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Programming in a Well-Tested System
Over the last few weeks, I’ve been listening to the Software Engineering at Google book. I’ve read one or two chapters over the past few years, but never the whole thing.
While listening to the chapters on testing, I’ve had something of a personal lightbulb moment. Or: smile-to-myself moment.
Here, let me set the scene by giving you some excerpts. This is from the the first chapter on testing:
Small tests are the most constrained of the three test sizes. The primary constraint is that small tests must run in a single process. […] The other important constraints on small tests are that they aren’t allowed to sleep, perform I/O operations, or make any other blocking calls. This means that small tests aren’t allowed to access the network or disk.
Later, in the same chapter:
All tests should strive to be hermetic: a test should contain all of the information necessary to set up, execute, and tear down its environment. Tests should assume as little as possible about the outside environment, such as the order in which the tests are run. For example, they should not rely on a shared database.
And this one:
We like to say that “a test should be obvious upon inspection.”
The next chapter is on Unit Testing and contains these paragraphs:
When an engineer refactors the internals of a system without modifying its interface, whether for performance, clarity, or any other reason, the system’s tests shouldn’t need to change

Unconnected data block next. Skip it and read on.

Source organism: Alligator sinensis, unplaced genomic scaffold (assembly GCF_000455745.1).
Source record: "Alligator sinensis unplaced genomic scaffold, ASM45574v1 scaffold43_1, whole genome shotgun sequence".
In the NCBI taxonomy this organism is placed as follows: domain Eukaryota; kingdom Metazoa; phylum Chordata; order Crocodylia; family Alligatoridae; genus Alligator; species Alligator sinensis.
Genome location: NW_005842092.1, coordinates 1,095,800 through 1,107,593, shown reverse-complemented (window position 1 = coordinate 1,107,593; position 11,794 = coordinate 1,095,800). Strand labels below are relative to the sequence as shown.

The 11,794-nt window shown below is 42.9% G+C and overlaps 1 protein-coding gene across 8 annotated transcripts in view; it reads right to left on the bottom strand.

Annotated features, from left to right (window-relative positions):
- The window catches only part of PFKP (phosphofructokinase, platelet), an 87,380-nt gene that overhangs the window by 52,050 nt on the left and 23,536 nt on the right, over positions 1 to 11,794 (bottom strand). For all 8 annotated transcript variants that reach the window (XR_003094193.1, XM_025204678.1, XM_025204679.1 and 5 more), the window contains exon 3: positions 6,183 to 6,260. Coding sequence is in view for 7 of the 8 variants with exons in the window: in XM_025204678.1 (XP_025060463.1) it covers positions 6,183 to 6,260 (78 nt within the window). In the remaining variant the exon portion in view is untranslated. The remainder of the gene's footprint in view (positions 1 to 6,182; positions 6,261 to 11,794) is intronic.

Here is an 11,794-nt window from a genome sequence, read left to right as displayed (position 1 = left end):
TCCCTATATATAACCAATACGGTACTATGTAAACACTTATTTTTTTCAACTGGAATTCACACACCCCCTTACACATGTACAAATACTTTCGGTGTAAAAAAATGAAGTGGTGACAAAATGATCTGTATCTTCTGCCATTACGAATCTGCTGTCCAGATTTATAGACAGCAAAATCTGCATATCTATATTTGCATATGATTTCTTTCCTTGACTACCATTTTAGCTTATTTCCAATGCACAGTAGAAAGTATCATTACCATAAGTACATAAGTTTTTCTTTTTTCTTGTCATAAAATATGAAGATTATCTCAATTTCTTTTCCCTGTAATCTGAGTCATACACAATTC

The takeaway is that after you write a test, you shouldn’t need to touch that test again as you refactor the system, fix bugs, or add new features.
A clear test is one whose purpose for existing and reason for failing is immediately clear to the engineer diagnosing a failure. Tests fail to achieve clarity when their reasons for failure aren’t obvious or when it’s difficult to figure out why they were originally written.
Two high-level properties that help tests achieve clarity are completeness and conciseness. A test is complete when its body contains all of the information a reader needs in order to understand how it arrives at its result. A test is concise when it contains no other distracting or irrelevant information.
Alright, the scene is set.
Now, here’s what I was thinking while listening to these paragraphs: this would be a really nice codebase to program in.
No direct mention of non-test, production code and yet after hearing about how it’s tested I was convinced it must be nice to work with.
Needless to say, I’m not a member of the “ugh, you’re changing the code just for the tests?”-club. In fact, I’ll never understand why that club exists.
If a system is easy to test, it’s usually easy to work with — easy to extend, easy to debug, easy to refactor. Maybe because adding tests is a form of extending, debugging, and refactoring a system.
The inverse – a system that’s easy to work with is easy to test – is, at least in my experience, not necessarily true.
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